7. tupu says:

    Thanks Andrew and Orlando

    A typically pleasant and amusing puzzle.

    I ticked 5a, 10a, 24a, 12d, and 19d.

    Got caught out by 2d and entered Oslo without a clear idea why – I should have known better with this immaculate setter.

  8. Eileen says:

    Hi tupu

    Snap! I think in my case it went something like O SO = just over [round] L[ine].

    [I'm glad I'm in such good company - but yes, we shoould know better: 'Sic notus Ulixes?' ;-)]

  9. Eileen says:

    I think I need a comma after ‘just’!

  10. tupu says:

    Many thanks Eileen

    Yes that was one of my vague ideas and the OS contributed too to my muddle when I remembered that Oslo itself was not very big! :) I didn’t remember the quotation but wonder if, like Ulysses, I too could do with a ‘sic notus’ from the doctor in the mad rush up to Xmas, enjoyable though it will all no doubt be! Incidentally, and almost unbelievably, ‘sick note’ was one of Google’s offerings when I looked it up.

  11. Thomas99 says:

    Eileen-
    That was exactly my parsing. It now seems pretty questionable but I don’t think I had any doubts at the time.

  12. Eileen says:

    Thanks for the chuckle, tupu. ;-)

  13. NeilW says:

    Hi Eileen, tupu and Thomas99 – me too, until I had a re-think. I had in mind, “Oh so close but yet so far!”

    I’ve been wracking my brains over why A BOWL OF CHERRIES was so familiar to me that it went straight in – never heard of the song but I seem to have it firmly in my mind, although in the negative: “His life was certainly no bowl of cherries!”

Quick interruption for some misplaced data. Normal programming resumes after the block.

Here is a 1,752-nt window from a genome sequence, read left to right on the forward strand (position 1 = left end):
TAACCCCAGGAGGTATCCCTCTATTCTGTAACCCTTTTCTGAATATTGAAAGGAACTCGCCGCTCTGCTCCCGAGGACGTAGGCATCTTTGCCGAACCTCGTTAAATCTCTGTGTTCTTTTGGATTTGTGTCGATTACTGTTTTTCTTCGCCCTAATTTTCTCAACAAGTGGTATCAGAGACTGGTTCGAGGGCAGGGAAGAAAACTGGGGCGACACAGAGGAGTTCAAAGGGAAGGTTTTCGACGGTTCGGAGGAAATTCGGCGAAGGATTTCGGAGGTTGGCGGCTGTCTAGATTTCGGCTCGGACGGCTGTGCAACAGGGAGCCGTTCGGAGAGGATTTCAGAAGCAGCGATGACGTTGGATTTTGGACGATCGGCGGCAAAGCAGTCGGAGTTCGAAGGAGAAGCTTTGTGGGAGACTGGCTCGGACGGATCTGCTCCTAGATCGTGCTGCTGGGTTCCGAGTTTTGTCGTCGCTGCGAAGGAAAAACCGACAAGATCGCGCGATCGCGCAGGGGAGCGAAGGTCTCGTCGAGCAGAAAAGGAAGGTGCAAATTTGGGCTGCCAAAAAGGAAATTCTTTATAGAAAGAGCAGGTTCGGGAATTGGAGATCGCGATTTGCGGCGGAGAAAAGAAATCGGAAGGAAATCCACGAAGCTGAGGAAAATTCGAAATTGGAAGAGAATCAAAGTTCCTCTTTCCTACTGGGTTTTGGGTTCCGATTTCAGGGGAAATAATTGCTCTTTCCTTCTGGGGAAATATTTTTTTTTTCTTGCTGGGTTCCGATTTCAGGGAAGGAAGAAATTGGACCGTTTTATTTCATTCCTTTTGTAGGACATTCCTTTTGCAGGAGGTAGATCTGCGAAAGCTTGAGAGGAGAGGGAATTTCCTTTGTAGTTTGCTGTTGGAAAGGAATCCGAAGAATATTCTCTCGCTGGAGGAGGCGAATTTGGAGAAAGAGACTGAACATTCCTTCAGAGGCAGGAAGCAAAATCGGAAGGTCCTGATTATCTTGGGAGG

14. Bertandjoyce says:

    Glad to hear that we were in good company. Thought of OS for big or SO for just and put OSLO in without really thinking it through! It was towards the end of our solve …… at least that is our excuse!
    Thanks Andrew and Orlando.

  15. Kathryn's Dad says:

    Thank you, Orlando and Andrew.

    I found this quite tough, but then when I’d finished it couldn’t quite understand why. I was another OSLO error-maker. I thought BRAMBLING was good, and particularly liked PITCHFORKING.

  16. F.Durst says:

    The Undertones had a greatest hits album in the 90s called “Cher o’ Bowlies”, the calling to mind of which helped me in a lateral way with 5d.
    The Undertones weren’t on hand when I fell, like so many others for the Oslo Syndrome. Not even original in my error. Boo. BOOO!!

  17. RCWhiting says:

    Thanks all
    In spite of “reasonably straightforward”, “half-hour” and “gentle warm up” I found this the toughest puzzle this week.
    Like Eileen et al I went for Oslo although it was last in and I wasn’t really convinced. The NW corner had been a struggle since I was reading 9ac as ‘el……..’ and an astronomical star!
    5d was very familiar, it is one of those standards which just about every singer seems to have a go at.
    I liked 24ac since it enabled me to use my vast knowlege of Greek mythology for the second time this week.
    It always annoys me when Paxman sniffs at any quesion on contemporary culture but never demurs at the frequent references to not just mythological religions (all of them) but ones which no living person still believes in.

  18. RCWhiting says:

    Sorry, I was short of time when I typed @17.

  19. MikeC says:

    Thanks Andrew and Orlando. This was enjoyable, though I found the NW corner hard, like others. 17 was one of my favourites – I spent some time trying to fit something into “slo mo”, until I got the crossing final H. Perhaps Lilian Gish should crop up more in Xwordland?

  20. Brendan (not that one) says:

    I too found this the most difficult puzzle of the week!

    Many clues just wouldn’t “come”.

    “Different strokes ……” I suppose.

    Anyway more like 2 hours for me to complete.

    At least I seem to be one of the few not to enter OSLO ;-)